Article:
The Weekly Democrat-Gazette (McKinney, Tex.), Vol. 32, Ed. 1 Thursday, April 29, 1915 Page: 3 of 16
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THE WEEKLY DEMOCRAT-GAZETTE, Till RSDAY, APML *29, 11H5.
NOT SIT OP
Now Does Her Own Work.
Lydia E. Pinkh&m's Vegeta-
ble Compound Helped Her.
Ironton, Ohio. — " 1 am enjoying bet-
ter health now than I have for twelve
years. When I be-
gan to take Lydia E.
ble Compound I
could n t sit up. 1
had female troubles
and was very ner-
vous. 1 Used the
remedies a year and
1 cun do my work
and for the last eight
months 1 have
work ed for other
women, too. I cannot praise Lydia E.
I'inkham's Vegetable Compound enough
for 1 know 1 never would have been as
well if I hail not taken it and I recom-
mend it to suffering women."
Daughter Helped Also.
" I gave it to my daughter when she
was thirteen years old. She was in
school and was a nervous wreck, and
could not sleep nights. Now she looks
so healthy that even the doctor speaks
of it. You can publish this letter if you
like."—Mrs. Rkna Bowman, 161 S. loth
Street, Ironton, Ohio.
Why will women continue to suffer
day in and day out and drag out a sickly,
half-hearted existence, missing three-
fourths of the joy of living, when they
can find health in Lydia E. Pinkham's
If you have the slightest doubt
that Lydi* K. lMnkbam's Vegeta-
ble Compound will help you,wrlt«
to Lydia E.Ptnkbam MedlelneCo.
(confidential) Lynn, Mums.,for ad-
vice. Your letter will he opened*
read and answered by a woman
and held in strict confidence.
IM'RSE SWIVHI-.R WAS
M\l>l, TO VAMOOSE
Wednesday night as Mrs. I„ I, El-
llott was returning from the show lit
the Pope Theatre, she was approach-
ed by two men from the alley be-
tween the homes of Angus Ilimter
and S. D. Heard. One of them
made a direct grab for her purse, but
she succeeded In keeping It out of his
reach: and screamed for help. Her
brother was 150 or 200 feet ahead of
her, In the same block, nnd returned
hurriedly. The two thugs made a
hurrjed escape northward through
the same alley from which they ap-
Mrs. Elliott states that both were
large men and roughly dressed.
INTEHIRH.XN TIME TABLE.
Limited cars from Denlwon run-
ning through to Dallas (stopping only
In cities nnd towns), pass McKlnney
R:.i0 ami 10:50 a. m., 12:50, 2:50,
4:50 and G:50 p. m.
Local cars running through to
Dallas, leave McKlnney 6:10 and
6:50 a. m. Local cars from Denlson,
running through to Datlas, (making
all country stops when necessary)
pass McKlnney 8:10 and 10:10 a. m.,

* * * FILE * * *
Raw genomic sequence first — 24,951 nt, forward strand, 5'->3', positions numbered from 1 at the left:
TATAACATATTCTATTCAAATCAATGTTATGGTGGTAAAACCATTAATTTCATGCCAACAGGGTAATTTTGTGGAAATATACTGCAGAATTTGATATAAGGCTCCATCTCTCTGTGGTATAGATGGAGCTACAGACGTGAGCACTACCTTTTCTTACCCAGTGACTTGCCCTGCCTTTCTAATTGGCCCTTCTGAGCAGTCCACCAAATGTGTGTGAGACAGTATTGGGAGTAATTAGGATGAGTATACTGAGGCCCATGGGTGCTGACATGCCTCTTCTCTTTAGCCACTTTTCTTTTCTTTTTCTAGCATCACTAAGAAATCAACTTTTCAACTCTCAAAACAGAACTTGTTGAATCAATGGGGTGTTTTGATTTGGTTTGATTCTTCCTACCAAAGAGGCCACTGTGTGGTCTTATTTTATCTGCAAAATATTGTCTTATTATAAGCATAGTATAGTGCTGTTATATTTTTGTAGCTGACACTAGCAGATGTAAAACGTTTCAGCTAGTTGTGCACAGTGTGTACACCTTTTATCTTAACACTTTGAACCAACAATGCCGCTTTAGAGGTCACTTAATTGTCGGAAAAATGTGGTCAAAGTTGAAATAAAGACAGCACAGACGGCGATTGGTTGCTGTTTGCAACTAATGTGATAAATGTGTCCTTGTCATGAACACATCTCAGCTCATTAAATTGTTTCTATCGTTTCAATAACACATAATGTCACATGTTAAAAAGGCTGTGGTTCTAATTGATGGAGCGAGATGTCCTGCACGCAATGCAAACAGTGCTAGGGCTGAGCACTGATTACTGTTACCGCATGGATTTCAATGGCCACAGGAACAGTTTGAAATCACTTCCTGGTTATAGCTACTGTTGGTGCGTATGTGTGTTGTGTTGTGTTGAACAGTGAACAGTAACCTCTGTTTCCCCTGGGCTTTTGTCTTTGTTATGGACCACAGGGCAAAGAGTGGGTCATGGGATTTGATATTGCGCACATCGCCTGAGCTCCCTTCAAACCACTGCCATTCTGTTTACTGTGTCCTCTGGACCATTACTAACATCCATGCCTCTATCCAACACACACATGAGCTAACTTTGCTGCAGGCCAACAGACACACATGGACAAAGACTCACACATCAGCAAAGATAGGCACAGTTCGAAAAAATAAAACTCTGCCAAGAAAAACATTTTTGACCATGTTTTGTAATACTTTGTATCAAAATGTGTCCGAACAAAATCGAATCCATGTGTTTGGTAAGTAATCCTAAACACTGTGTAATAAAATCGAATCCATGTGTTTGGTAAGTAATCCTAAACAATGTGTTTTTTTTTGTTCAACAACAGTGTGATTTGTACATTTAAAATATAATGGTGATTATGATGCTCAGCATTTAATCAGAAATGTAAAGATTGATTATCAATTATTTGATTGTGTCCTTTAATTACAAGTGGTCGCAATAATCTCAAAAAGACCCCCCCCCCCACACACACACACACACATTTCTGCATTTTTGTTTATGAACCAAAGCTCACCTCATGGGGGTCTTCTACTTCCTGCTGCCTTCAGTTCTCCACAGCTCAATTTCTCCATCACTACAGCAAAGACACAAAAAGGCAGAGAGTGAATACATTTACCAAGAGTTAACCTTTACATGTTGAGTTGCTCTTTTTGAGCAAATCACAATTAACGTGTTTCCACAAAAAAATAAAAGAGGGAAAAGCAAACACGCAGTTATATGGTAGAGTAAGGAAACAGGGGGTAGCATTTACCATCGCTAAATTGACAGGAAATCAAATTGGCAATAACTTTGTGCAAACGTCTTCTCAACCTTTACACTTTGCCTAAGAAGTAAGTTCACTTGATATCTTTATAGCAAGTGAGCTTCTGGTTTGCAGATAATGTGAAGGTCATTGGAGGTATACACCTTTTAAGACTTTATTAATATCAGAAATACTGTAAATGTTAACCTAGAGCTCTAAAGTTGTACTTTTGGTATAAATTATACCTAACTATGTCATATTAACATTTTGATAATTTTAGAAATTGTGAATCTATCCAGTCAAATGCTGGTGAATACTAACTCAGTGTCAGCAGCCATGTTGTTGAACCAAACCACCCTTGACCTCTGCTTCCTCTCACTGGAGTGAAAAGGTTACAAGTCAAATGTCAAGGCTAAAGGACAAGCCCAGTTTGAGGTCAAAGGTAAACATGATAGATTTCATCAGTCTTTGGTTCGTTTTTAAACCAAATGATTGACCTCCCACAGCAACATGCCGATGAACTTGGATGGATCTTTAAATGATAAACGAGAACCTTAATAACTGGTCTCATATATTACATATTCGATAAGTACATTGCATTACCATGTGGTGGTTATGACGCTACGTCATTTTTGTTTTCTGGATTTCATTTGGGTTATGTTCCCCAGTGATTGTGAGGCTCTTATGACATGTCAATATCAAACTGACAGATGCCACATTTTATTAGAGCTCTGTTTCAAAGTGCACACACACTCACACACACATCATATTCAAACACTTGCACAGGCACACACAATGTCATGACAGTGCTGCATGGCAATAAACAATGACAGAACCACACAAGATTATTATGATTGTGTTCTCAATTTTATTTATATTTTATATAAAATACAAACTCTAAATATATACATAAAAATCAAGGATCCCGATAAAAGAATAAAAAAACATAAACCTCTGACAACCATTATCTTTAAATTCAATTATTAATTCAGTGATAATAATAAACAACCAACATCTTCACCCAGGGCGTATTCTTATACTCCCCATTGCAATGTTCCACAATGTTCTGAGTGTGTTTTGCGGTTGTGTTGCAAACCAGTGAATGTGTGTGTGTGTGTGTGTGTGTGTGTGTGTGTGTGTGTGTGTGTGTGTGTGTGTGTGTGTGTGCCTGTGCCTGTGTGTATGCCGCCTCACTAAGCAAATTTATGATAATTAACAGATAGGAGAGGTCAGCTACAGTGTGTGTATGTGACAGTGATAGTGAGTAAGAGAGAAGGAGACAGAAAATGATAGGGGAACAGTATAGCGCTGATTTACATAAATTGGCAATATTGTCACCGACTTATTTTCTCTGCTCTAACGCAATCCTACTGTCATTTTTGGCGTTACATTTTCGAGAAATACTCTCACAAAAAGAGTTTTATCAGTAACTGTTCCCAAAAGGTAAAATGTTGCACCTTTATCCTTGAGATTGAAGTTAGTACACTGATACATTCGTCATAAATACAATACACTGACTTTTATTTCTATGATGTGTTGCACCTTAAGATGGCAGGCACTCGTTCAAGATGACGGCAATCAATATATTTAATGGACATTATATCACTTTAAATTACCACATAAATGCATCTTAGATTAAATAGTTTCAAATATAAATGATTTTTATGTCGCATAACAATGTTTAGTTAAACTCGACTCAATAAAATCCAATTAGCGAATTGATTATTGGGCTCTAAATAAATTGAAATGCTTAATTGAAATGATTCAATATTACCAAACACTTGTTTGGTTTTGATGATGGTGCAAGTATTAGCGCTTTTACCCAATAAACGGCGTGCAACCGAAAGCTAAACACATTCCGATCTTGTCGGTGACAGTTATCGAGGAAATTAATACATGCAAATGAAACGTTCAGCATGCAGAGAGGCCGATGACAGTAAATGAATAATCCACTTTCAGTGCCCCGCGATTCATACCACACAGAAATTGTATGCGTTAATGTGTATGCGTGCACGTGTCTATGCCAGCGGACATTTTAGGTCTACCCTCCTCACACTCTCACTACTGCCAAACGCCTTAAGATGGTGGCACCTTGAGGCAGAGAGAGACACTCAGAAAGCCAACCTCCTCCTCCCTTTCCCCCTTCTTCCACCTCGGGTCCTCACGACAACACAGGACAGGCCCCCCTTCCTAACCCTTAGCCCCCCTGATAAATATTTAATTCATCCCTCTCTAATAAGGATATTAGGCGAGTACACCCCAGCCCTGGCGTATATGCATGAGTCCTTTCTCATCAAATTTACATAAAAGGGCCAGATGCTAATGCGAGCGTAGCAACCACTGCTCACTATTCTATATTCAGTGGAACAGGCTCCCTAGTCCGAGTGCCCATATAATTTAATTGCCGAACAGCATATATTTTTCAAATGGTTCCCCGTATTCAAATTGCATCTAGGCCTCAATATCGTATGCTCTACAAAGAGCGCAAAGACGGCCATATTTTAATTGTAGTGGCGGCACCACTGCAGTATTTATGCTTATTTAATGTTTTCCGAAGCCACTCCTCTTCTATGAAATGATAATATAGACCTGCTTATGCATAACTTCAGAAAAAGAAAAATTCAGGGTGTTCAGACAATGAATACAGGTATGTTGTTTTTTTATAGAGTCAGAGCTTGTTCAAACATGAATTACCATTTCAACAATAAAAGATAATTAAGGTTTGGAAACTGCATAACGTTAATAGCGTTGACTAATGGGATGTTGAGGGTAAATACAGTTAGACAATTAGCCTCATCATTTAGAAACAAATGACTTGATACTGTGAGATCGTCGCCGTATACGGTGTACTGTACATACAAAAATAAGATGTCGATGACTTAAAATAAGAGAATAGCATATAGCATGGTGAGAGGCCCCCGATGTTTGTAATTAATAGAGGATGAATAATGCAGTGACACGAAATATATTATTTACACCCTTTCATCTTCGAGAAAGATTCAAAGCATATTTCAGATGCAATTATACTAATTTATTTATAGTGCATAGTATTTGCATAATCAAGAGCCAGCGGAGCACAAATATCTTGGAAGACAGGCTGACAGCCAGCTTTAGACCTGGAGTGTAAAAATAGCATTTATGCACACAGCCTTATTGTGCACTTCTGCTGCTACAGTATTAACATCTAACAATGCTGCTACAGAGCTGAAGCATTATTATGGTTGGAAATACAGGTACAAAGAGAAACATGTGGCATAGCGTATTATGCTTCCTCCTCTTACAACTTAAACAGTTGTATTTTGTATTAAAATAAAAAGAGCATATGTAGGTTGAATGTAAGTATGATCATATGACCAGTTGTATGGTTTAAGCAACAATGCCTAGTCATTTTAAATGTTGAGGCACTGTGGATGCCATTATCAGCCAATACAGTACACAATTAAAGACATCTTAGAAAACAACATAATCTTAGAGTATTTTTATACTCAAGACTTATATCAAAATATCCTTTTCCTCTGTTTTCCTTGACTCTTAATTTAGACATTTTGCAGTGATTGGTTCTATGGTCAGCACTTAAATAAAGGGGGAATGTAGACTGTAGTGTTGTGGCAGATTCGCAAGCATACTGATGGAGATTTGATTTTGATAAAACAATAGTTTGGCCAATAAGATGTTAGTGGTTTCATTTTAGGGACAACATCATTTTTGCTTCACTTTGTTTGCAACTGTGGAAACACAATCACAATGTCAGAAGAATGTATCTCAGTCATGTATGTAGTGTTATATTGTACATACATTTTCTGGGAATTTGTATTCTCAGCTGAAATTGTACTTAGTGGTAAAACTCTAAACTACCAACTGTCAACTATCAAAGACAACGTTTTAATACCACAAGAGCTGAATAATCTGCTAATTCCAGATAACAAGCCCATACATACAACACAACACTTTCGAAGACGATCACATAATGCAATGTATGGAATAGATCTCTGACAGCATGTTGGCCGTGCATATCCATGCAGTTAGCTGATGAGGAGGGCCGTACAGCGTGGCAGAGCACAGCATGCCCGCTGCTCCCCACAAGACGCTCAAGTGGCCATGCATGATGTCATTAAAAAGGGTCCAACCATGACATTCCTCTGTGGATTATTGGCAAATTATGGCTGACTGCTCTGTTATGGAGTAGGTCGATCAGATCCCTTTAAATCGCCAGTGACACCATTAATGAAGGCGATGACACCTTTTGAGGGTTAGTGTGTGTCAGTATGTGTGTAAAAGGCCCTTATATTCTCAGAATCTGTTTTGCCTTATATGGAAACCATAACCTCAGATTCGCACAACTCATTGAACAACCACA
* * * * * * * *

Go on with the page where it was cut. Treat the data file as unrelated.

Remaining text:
12:14, 2:10, 4:10. 6:10, 8:50 and
10:10 p. m. The car arriving at
12:31 a. in , stops at McKlnney.
Limited cars from Dallas, running
through to Denlson (stopping only In
cities and towns), pass McKlnney
8:21 and 10:21 a. m., 12:21, 2:21,
4:21. 6:21: and 8:21 p. m. This lost
car runs limited Dallas to McKlnney
and may make local stops north of
Local car leavs McKlnney for
Denlson 5:58 a. m. Local cars from
Dallas, running through to Denlson,
(making all country stops when nec-
essary) pass McKlnney 7:39, 9:39,
and 11:39, a. m., 1:39, 8:39, 5:39
and 10:21 p. m. I/)cal cars from
Dallas arrive McKlnney 7:39 p. m.
nnd 112:35 a. m.
Tin I nil eil Si.it- * lli-r-au i-f I Mu-
nition hits jusl Issued a. circular en- j
titled "School Supervised llwuie liar- !
dens" which was prepared at the In-
stance of Dr. P. I'. Ciaxton, United
Htates i 'oinmlssioiicr of Education,
and copies may be secured, free of
charge, upon application to the bu-
reau at Washington. Harden special-
ists of the bureau have in preparation
other circulars for distribution hear-
ing upon tin* practical work of home
and school gardens and these are
especially recommended by the T-\-
as Industrial Congress ror the use of
l|it, 15,000 bos s and girls who are
competing for the prizes offered by
I lie I \MlgrcHS.
Cleaning up the back yard Is men-
tioned iu the circular a.s one of the
dexirablo things that result from the
garden movement. It should be com-
pletely ridded of all rubbish, and if a
high board f nee NMwtnAt i'. the
plot will be Improved if this should
In- replaced by a chicken wire fence.
Hoard fences are objectionable
because they often present free sur-
face drainage and free circulation of
air, as Well as exclude the helpful
sunshine from the planta for much
of the time.
Beginning In gardening, the bureau
recommends, should be encouraged
to select the more easily grown
crops such as onions, radish, lettuce,
'pens, beans, turnips, carrots, beets,
tomatoPK and cabbages. Too fre-
quently boys select too many crops
and fall to raise enough of any to be
of use either for home nor market
purposes For market purposes the
fewer the crops consistent with con-
tinuous cropping, the greater the
financial returns. Too much stress
cannot be placed on the necessity of
selecting crops that will be required
to supply the home, or for which
there Is a good market.
Soil should be broken In the spring
as early as possible, yet It should not
l,o handled while wet. A spading
fork is probably the best tool: deep
spading gives better opportunity for
root development. A liberal dressing
of well-rotted manure spaded Into
the soil supplies plant food. Improves
the physlclal condition and serves
to hold moisture during dry seasons.
Lime Is often beneficial, as It "sweet-
ens" the soil, or neutralises any of
Its add character. In order to give
the seed the most favorable chances
for development, the soil should bo
well pulverised before planting.
Instructions nro also given as to
planting, thinning and weeding. Fre-
quent and thorough cultivation Is